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Amazon Device Messaging (ADM) with Xamarin.Android

Amazon Device Messaging (ADM) is the recommended method for sending push notifications to the Kindle. Unfortunately we cannot use Google Cloud Messaging (GCM) as it relies on the Google Services Framework which is not installed on the Kindle. This article will provide some direction on how to utilize ADM in your app using Xamarin.

CODE WALKTHROUGH

SERVER

Before we dive into the Xamarin code, a server needs to be setup to send the ADM push notifications. Below is an example of how to do this in .NET using PushSharp. PushSharp is available via NuGet or directly at github.com/Redth/PushSharp

**(Insert code here)**

You can obtain your client identifier (clientId) and client secret (clientSecret) from Amazon by following the instructions here developer.amazon.com/public/apis/engage/device-messaging/tech-docs/02-obtaining-adm-credentials

We will obtain the registration identifier (registrationId) in the client code, which is explained below. Once the client receives the registration identifier from Amazon, it should be stored on the server so that the server is aware of which devices are registered to receive notifications.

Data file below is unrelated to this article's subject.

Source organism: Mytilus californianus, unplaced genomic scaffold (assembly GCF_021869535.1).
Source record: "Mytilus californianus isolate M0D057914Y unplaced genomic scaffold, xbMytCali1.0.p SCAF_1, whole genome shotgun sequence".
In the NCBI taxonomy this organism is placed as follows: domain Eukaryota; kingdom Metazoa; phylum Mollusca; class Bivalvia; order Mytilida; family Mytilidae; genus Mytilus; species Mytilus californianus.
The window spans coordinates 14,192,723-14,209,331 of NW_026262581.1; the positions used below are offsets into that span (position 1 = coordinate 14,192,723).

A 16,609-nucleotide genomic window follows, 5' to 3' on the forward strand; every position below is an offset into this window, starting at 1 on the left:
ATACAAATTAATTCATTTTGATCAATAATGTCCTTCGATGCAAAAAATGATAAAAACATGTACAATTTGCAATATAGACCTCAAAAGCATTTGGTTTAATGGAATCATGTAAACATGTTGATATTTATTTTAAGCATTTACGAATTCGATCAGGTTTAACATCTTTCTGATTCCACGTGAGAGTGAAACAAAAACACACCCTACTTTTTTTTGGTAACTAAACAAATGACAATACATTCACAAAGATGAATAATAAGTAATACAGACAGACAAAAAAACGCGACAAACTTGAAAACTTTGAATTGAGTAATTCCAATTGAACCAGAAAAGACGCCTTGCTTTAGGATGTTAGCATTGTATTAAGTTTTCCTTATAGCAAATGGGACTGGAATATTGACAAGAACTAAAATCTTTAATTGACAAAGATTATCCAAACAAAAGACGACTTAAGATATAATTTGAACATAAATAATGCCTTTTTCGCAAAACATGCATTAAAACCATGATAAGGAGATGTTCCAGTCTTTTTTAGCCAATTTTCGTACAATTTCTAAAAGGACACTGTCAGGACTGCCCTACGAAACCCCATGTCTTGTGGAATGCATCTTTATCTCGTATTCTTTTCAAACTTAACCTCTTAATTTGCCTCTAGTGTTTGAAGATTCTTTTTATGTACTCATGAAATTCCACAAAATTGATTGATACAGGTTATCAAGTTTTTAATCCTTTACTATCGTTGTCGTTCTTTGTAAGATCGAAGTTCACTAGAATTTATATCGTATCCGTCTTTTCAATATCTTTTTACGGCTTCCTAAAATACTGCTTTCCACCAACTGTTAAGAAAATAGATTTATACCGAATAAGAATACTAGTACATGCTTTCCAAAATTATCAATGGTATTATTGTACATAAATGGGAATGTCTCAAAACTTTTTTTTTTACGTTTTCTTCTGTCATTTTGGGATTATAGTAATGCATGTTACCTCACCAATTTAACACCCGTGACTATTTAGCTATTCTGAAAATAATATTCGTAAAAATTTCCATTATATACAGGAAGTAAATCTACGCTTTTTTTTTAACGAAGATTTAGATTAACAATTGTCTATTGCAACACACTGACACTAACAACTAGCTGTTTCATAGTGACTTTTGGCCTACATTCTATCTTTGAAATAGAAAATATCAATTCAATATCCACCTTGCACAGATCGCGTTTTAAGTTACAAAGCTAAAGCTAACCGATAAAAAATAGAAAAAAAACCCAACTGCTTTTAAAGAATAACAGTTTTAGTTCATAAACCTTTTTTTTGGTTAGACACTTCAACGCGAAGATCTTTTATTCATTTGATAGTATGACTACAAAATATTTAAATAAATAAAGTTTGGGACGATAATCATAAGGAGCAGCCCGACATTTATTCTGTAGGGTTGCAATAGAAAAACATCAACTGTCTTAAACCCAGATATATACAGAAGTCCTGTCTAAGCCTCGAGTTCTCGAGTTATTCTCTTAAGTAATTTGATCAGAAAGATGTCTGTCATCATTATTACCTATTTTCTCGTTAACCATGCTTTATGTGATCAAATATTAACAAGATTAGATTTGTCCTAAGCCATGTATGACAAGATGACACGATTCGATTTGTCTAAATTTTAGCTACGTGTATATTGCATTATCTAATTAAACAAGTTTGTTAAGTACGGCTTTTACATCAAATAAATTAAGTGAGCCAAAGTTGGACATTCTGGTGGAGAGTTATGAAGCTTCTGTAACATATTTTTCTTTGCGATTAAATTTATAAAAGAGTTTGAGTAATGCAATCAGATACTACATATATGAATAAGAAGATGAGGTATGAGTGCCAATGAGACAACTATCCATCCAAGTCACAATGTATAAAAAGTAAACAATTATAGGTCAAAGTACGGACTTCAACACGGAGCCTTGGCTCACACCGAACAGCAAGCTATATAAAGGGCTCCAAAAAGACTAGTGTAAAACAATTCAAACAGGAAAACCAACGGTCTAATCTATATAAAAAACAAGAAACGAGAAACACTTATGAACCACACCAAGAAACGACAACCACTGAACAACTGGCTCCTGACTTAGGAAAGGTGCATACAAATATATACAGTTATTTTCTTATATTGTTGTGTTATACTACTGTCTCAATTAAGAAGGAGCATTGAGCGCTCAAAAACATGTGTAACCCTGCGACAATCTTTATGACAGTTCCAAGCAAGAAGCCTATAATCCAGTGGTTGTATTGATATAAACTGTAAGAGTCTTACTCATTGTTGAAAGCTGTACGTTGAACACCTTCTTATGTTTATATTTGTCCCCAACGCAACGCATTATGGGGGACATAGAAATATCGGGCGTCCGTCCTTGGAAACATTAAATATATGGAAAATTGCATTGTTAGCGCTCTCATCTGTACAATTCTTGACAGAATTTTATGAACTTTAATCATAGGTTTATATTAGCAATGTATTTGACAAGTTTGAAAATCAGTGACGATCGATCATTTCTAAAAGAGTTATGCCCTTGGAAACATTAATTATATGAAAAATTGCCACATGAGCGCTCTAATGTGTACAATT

CLIENT – ADM Bindings Library

The Android Device Messaging Jar package, which is included in the Amazon Mobile App SDK, is required to receive push notifications. Download the Amazon Mobile App SDK here developer.amazon.com/public/resources/development-tools/sdk

Because the ADM library is a Java Jar package and not a .NET library, we must create a Xamarin Java Bindings Library project in Visual Studio or Xamarin Studio.

Locate the amazon-device-messaging-x.x.x.jar file and copy it to the “Jars” directory in your Java Bindings Library project. Verify that the Build Action of the ADM Jar is set to “InputJar”.

That’s it for the Bindings Library. You can now build your project so that it can be used as a reference.